Following acute insulin-induced hypoglycaemia, an abnormal pattern of insulin secretion in response to a meal has been demonstrated in six healthy volunteers. This is characterised by an initial impairment in insulin secretion and late hyperinsulinaemia. Postprandial gastrointestinal hormone levels were normal following hypoglycaemia in these subjects. In four other subjects, the administration of intravenous glucose prior to the meal partially reversed the abnormal pattern of secretion. In two patients with a total pre-ganglionic sympathectomy, the pattern of blood glucose, plasma insulin and C-peptide was similar to that observed following hypoglycaemia in normal subjects. It is unlikely that an abnormal entero-insular axis or an elevation of plasma catecholamine levels are primarily responsible for this phenomenon. This effect of hypoglycaemia on postprandial insulin secretion may be caused by glucopenia of the pancreatic beta cells.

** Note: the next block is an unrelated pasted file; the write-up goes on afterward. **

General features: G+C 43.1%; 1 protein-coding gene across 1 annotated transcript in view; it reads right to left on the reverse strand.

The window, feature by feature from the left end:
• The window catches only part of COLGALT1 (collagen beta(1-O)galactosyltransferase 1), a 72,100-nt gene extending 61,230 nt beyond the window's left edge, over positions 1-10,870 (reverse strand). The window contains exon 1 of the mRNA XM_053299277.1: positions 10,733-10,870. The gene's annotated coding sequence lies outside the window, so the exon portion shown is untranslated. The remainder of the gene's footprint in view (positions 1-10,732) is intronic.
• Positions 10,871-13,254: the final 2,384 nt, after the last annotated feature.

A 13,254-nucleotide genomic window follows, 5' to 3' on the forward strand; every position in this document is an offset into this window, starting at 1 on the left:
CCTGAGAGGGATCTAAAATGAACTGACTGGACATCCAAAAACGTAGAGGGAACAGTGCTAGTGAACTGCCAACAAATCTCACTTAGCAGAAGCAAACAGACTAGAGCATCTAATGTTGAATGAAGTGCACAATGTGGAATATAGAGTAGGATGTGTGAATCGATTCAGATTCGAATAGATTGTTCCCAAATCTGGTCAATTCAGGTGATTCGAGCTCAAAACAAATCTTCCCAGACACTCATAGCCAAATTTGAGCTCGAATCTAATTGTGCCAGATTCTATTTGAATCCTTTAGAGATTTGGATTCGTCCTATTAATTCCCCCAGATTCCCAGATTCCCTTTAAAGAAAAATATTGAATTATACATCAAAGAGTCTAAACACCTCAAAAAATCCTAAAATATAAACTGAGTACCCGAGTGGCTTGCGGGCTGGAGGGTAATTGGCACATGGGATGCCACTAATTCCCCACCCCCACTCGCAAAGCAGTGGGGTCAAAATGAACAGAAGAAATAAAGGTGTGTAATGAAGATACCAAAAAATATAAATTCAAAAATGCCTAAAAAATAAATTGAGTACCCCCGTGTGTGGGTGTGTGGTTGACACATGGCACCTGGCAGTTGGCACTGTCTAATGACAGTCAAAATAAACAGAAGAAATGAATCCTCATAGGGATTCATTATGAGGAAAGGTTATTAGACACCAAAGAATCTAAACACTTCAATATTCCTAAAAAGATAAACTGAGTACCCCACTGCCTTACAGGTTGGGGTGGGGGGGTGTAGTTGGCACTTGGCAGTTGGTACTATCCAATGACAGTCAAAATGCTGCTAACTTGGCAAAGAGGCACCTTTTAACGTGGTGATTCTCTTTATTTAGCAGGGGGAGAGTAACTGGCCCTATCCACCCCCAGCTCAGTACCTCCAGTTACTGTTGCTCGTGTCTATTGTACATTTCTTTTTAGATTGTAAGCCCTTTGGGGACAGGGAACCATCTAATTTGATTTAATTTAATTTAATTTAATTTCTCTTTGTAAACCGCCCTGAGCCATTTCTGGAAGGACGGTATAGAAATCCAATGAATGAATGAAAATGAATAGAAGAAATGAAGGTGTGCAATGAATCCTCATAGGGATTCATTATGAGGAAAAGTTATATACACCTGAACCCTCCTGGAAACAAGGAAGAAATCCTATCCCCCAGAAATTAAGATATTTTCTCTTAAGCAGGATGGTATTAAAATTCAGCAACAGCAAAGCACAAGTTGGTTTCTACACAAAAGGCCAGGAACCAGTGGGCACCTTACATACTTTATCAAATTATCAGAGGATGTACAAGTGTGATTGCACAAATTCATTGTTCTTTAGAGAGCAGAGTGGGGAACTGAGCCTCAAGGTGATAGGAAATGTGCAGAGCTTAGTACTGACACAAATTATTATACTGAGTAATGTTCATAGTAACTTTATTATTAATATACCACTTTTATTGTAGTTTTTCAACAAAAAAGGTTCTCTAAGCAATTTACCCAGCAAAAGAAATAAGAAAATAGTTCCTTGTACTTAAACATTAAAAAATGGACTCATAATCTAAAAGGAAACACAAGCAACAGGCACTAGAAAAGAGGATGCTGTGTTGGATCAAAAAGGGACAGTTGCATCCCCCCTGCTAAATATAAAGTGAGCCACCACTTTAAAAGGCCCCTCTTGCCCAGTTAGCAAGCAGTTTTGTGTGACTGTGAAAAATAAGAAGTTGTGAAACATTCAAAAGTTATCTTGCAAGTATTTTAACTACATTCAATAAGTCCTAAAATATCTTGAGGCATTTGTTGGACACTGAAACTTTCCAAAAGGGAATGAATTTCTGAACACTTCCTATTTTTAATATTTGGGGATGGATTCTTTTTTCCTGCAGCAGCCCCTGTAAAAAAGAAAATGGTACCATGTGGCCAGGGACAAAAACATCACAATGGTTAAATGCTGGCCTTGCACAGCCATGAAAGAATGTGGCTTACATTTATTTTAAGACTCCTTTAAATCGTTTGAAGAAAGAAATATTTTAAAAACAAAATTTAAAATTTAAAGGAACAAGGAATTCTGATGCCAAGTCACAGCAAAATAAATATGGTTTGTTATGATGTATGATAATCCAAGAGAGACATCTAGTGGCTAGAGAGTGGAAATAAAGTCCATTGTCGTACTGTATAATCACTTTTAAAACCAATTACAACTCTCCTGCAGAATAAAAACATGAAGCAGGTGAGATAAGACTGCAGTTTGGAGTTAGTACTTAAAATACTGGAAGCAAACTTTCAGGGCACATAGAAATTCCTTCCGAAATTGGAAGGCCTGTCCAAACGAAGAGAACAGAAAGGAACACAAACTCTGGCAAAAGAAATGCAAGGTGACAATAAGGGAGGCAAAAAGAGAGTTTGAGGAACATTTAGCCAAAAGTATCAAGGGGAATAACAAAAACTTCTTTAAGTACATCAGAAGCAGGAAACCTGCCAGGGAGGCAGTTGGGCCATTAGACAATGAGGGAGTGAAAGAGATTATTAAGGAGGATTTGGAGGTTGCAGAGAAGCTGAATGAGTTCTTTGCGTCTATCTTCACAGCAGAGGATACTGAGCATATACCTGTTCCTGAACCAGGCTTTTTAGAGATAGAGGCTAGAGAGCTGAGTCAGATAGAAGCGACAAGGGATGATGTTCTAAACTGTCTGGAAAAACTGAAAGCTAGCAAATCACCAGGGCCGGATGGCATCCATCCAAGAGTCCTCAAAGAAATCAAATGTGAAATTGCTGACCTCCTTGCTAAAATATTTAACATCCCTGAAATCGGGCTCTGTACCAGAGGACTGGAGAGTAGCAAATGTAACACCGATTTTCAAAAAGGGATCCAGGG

|Number of pages||5|
|Publication status||Published - 1981|
ASJC Scopus subject areas
- Endocrinology, Diabetes and Metabolism
- Clinical Biochemistry
- Biochemistry, medical